Opioids, specifically, killed 33,000 in 2015,10,11,12 and 42,249 in 2016, which is over 1,000 more deaths than were caused by breast cancer that same year.13

Synthetic opioid abuse skyrocketing

Deadly overdoses involving fentanyl, an incredibly potent synthetic opioid, rose by 50 percent between 2013 and 2014 and another 72 percent between 2014 and 2015. Over 20,000 of the drug overdose deaths in 2016 were attributed to fentanyl and other synthetic opioids.14 In Rhode Island, New Hampshire and Massachusetts, fentanyl was responsible for at least 70 percent of all opioid-related deaths between July and December 2016.15

While some users will buy fentanyl on purpose, others buy tainted wares and end up taking it without knowing the risks. This is a critical problem, as fentanyl is so potent just a few grains can be deadly.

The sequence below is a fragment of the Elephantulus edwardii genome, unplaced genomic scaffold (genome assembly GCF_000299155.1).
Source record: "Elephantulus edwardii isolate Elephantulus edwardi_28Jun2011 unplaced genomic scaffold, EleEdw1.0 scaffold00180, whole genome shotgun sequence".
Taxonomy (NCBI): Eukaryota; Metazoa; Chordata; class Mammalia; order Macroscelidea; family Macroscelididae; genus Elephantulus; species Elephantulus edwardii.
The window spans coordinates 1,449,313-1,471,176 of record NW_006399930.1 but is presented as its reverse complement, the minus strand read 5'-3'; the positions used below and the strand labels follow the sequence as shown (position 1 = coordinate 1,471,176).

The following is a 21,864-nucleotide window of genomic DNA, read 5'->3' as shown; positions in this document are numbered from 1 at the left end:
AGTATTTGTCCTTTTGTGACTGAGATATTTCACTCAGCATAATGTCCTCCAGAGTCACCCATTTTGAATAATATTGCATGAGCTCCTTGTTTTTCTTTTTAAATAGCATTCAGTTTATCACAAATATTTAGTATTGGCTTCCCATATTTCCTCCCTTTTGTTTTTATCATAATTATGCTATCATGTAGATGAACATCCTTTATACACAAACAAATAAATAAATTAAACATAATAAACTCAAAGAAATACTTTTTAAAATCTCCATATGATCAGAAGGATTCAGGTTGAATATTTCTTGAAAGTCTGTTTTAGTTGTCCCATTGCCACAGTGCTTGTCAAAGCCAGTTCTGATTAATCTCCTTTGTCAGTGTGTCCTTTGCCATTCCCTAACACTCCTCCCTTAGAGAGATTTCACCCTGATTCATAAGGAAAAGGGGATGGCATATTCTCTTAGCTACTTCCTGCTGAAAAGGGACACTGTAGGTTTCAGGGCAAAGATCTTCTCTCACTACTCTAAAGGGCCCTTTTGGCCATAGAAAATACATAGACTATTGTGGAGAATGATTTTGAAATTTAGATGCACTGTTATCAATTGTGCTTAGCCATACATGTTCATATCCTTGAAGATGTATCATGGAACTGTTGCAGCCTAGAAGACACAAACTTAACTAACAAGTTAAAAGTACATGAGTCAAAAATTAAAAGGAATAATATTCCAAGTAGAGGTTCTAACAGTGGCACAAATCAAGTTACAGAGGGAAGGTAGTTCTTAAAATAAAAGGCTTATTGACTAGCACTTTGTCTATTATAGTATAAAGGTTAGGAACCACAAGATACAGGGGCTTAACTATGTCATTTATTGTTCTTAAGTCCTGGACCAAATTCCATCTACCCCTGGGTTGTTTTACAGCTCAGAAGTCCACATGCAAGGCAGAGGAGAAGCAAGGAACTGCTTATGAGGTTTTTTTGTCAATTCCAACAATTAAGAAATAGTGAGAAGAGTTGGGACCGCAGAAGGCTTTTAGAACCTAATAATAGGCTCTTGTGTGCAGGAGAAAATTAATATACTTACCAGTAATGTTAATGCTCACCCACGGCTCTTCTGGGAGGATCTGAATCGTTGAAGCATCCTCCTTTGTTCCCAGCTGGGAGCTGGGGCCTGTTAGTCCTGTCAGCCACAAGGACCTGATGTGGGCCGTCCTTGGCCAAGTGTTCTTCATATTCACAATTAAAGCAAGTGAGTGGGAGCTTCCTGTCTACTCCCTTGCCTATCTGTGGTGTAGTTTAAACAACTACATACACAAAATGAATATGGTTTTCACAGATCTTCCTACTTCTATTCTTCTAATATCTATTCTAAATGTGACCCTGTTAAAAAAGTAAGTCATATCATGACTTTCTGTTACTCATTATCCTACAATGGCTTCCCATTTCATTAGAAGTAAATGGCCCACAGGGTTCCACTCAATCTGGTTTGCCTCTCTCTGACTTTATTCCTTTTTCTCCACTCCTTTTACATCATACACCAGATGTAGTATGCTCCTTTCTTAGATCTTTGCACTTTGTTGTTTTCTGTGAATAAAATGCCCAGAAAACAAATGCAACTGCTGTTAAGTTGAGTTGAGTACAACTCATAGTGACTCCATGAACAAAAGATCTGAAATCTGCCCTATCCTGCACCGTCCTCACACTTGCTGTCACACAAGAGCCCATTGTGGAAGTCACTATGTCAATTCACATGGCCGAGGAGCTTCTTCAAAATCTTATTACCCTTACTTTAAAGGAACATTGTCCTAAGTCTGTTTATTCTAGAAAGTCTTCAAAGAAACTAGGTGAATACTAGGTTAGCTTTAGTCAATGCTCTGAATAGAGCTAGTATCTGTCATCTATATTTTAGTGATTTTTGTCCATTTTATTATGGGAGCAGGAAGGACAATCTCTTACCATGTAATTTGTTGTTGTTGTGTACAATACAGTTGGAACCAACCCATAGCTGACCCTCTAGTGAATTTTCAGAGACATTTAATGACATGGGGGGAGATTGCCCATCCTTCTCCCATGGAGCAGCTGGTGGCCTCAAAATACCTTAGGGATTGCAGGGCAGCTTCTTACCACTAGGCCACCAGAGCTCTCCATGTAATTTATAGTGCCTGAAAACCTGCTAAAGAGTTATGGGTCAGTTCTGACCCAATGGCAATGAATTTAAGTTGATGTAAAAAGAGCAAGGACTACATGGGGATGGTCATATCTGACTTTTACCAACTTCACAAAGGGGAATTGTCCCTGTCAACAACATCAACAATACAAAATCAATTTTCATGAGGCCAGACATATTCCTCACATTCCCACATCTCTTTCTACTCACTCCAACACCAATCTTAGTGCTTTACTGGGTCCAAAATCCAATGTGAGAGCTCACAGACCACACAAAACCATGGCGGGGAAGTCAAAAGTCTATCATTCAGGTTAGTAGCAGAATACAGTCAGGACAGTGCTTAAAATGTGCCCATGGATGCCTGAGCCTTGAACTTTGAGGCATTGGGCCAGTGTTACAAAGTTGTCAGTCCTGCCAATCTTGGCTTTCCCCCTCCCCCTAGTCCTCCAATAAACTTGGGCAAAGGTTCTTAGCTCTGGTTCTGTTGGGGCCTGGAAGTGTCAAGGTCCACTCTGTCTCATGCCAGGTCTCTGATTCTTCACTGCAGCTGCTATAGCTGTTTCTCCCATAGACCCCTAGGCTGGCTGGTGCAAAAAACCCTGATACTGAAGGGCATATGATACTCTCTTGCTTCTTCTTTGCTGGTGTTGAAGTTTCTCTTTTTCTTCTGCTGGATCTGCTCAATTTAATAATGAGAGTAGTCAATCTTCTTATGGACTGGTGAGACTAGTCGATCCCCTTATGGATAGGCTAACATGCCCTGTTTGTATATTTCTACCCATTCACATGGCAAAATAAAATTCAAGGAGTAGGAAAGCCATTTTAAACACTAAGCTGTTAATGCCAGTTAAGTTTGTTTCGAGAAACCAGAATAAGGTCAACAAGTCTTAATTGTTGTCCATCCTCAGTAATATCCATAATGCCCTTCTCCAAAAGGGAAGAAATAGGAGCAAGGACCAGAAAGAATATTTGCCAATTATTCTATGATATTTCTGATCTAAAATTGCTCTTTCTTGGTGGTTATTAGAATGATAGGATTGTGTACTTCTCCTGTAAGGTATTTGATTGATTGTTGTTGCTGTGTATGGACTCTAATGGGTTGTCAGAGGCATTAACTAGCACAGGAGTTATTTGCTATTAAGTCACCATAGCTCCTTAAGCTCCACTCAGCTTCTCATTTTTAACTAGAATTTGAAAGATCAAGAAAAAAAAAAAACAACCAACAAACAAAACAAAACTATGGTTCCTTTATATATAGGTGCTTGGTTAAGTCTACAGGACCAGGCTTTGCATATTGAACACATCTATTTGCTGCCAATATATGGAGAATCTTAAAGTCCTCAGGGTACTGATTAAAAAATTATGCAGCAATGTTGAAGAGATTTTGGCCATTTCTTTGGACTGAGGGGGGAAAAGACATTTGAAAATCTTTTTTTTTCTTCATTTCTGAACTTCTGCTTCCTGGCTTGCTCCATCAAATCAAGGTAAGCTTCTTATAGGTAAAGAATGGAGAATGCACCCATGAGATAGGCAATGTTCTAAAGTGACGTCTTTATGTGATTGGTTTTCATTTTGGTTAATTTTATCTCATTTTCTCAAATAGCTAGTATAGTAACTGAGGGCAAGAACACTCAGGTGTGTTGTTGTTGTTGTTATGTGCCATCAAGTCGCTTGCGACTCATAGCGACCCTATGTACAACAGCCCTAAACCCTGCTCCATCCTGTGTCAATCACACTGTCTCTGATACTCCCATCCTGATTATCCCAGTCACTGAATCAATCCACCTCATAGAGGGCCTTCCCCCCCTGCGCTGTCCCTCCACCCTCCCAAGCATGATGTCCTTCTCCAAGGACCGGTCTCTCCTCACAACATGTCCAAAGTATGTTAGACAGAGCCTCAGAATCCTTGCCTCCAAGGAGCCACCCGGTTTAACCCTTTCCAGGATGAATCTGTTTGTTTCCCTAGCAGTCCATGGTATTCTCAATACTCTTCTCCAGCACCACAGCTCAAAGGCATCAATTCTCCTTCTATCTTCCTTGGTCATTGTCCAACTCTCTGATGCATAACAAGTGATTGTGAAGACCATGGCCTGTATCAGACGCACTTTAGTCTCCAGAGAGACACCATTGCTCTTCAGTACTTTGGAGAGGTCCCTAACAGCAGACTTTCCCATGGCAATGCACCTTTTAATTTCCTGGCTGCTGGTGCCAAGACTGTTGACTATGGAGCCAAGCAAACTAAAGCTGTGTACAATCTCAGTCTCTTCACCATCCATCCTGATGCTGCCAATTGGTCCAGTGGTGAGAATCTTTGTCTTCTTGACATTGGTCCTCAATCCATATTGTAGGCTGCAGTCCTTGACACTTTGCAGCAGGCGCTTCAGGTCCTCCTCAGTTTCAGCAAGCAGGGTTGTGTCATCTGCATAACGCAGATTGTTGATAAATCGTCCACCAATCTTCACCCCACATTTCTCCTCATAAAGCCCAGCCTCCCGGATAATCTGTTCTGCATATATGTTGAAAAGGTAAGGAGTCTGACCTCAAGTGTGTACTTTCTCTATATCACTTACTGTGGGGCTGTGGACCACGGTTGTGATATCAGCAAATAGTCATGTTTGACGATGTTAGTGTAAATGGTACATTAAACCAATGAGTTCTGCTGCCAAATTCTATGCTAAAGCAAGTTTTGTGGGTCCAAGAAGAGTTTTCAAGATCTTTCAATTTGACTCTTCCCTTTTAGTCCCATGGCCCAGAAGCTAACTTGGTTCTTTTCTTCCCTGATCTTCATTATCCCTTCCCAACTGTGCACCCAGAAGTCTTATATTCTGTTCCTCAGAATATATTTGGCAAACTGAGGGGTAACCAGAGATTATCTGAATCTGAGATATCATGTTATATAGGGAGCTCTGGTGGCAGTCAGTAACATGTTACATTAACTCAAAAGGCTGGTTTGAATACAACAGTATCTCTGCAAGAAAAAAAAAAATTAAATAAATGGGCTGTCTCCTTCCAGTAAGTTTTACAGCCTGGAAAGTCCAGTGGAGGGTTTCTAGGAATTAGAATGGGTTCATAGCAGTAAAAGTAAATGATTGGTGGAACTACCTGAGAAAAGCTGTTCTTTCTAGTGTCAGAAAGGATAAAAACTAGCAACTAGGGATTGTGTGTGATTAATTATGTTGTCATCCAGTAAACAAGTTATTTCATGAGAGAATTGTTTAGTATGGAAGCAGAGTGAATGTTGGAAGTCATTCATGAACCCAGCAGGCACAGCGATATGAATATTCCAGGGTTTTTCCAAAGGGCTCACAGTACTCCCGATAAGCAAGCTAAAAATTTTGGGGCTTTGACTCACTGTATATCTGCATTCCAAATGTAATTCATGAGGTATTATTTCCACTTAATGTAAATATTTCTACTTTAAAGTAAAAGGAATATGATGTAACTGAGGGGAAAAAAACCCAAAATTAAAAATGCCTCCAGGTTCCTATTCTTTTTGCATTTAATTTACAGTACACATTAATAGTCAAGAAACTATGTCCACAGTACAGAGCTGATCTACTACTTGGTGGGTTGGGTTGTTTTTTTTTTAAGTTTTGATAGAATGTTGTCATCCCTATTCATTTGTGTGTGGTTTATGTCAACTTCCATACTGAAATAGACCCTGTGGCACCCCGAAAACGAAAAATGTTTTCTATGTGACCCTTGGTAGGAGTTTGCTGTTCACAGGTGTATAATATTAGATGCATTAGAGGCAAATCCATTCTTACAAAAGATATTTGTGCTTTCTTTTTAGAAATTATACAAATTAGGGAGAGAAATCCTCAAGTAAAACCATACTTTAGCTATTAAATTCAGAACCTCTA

An inexpensive fentanyl test strip can check for the presence of the drug, and trials where test strips have been given to users show they’re more likely to cut back on the amount they’re taking when they know it’s tainted with fentanyl. As such, fentanyl testing can be employed as “a point-of-care test within harm-reduction programs” aimed at lowering the death toll.16

Significant factor in unemployment rates

Opioid abuse has been identified as a significant factor in rising unemployment among men, accounting for 20 percent of the increase in male unemployment between 1999 and 2015.17 Nearly half of all unemployed men between the ages of 25 and 54 are using opioids on a daily basis.18

Americans use vast majority of global opioid supplies

Americans consume 99 percent of the hydrocodone sold worldwide, and 81 percent of all oxycodone — approximately 30 times more than medically necessary for the population size of the U.S.19 A number of different statistics convey this massive overuse.